The U.S.-led Coalition Provisional Authority -- which heads Iraq's interim government -- appears wary of expanding religious ties between Iraq and Iran. Iran is a Shi’a Muslim state -- the same sect of Islam shared by around 60 percent of Iraq's population. The next government in Baghdad will most probably be controlled by Shi’as.
Added to that, the U.S. is now struggling to contain a deadly Shi’a insurgency in parts of the capital Baghdad, as well as in the south and east of the country.
Some reports have gone so far as to accuse Iran of actively supporting the leader of the insurgency, Shi’a cleric Muqtada al-Sadr. Al-Sadr is a follower of Ayatollah Kazem al-Haeri, a conservative cleric based in Iranian religious center of Qom. Al-Sadr visited Iran in June and was received by Iran's influential former president, Akbar Hashemi Rafsanjani.
The belief that al-Sadr is supported by Iran is shared by many people within and outside of Iraq -- but so far no hard evidence about such support has been made public.
Rubin from the American Enterprise Institute said that, in his personal opinion, Sadr receives more than spiritual support from Iran.
"On 5 April, when the problems broke out with regard to Muqtada al-Sadr and the coalition forces in Iraq, it was Ayatollah al-Haeri who issued threats to the American presence in Iraq. Muqtada al-Sadr doesn't have a lot of grassroots support. He's got some supporters, but I just came back from eight months in Iraq. I watched as Muqtada al-Sadr chartered buses, gave [people] hot meals and such. That takes money, as does Muqtada al-Sadr's radio station and such like this, and they're getting that money through Iran."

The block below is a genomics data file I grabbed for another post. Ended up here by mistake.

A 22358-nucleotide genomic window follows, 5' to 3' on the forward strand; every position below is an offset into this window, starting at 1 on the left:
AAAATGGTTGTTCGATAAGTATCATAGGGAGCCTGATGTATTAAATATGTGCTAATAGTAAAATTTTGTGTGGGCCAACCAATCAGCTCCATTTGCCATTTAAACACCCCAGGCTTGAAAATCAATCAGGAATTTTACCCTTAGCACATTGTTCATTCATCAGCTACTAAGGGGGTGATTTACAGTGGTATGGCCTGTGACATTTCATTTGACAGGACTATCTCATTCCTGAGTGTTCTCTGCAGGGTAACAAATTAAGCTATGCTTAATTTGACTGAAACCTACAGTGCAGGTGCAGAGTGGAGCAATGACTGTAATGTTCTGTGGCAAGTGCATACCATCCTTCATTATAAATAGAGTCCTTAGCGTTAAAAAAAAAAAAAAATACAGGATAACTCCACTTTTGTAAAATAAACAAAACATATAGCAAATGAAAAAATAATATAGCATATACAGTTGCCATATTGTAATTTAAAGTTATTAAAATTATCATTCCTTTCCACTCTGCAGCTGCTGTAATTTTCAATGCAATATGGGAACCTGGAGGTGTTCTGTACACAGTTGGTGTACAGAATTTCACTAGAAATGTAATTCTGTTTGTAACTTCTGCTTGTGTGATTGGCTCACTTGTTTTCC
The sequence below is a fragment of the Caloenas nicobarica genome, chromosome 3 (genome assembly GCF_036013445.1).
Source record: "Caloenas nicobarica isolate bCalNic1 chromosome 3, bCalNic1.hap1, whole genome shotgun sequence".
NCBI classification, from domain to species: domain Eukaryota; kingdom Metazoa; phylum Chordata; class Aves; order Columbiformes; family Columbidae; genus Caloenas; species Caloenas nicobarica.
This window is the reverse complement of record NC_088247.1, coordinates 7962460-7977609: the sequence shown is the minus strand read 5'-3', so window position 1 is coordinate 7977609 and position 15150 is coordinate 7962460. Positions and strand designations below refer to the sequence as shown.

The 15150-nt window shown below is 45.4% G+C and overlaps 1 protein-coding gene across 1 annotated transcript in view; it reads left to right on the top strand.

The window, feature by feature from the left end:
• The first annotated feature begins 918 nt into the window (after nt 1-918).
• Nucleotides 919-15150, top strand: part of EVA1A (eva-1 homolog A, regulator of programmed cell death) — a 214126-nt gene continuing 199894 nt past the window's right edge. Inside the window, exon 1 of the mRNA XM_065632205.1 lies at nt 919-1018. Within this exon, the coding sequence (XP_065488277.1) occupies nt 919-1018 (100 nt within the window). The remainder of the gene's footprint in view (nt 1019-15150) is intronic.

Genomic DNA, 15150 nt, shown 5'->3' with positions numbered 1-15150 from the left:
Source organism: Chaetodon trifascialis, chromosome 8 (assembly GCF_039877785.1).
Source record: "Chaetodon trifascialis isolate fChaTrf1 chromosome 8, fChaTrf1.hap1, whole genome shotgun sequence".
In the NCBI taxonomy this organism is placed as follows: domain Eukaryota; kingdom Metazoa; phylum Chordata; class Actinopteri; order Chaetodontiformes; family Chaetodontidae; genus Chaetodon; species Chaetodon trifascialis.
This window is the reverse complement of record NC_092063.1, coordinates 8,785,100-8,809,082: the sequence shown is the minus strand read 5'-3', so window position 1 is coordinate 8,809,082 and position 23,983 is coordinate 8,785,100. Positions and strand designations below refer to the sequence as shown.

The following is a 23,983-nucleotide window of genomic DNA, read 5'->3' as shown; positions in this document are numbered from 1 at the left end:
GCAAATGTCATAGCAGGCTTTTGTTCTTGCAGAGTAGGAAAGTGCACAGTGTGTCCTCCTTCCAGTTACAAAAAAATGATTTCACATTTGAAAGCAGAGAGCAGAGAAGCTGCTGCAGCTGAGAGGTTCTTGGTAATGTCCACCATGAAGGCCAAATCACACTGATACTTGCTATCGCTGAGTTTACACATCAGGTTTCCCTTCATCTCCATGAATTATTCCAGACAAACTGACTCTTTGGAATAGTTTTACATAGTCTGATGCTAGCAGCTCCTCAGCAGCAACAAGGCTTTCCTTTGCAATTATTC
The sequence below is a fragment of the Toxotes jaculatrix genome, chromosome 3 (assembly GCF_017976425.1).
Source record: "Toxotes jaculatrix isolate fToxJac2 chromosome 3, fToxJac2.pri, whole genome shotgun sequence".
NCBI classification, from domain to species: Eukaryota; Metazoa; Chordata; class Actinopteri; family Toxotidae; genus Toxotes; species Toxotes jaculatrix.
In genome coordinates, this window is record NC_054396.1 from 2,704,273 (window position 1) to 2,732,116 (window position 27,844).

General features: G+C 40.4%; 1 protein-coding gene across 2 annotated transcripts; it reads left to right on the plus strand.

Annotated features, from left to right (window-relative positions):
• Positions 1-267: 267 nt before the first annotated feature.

The Iranian government has been careful in its comments on the insurgency. While keeping its distance from al-Sadr, Iran expressed strong "regret" [5 April] over the deaths and injuries caused by clashes between al-Sadr's militants and coalition forces.
Some observers point out that Iran has closer ties with one of al-Sadr's rivals, Abdul al-Aziz al-Hakim, a member of the Iraqi Governing Council and head of the Supreme Council for Islamic Revolution in Iraq.
One clear area of mutual benefit is in economic and commercial relations. In recent months, Iraqi dignitaries have made several officials visits to Tehran. Both sides have talked about future plans such as the building of a cross-border oil pipeline.
Nourizadeh said better economic ties are strongly in Iran's interest.
"I think if the Iranians pursue a policy of supporting the new government, if they stop intervening in Iraq's internal affairs, then I'm sure we're going to have very good relations and then Iranians can use their influence in order to bring stability to Iraq and prosperity to Iraq's people and they can participate in rebuilding Iraq," Nourizadeh said.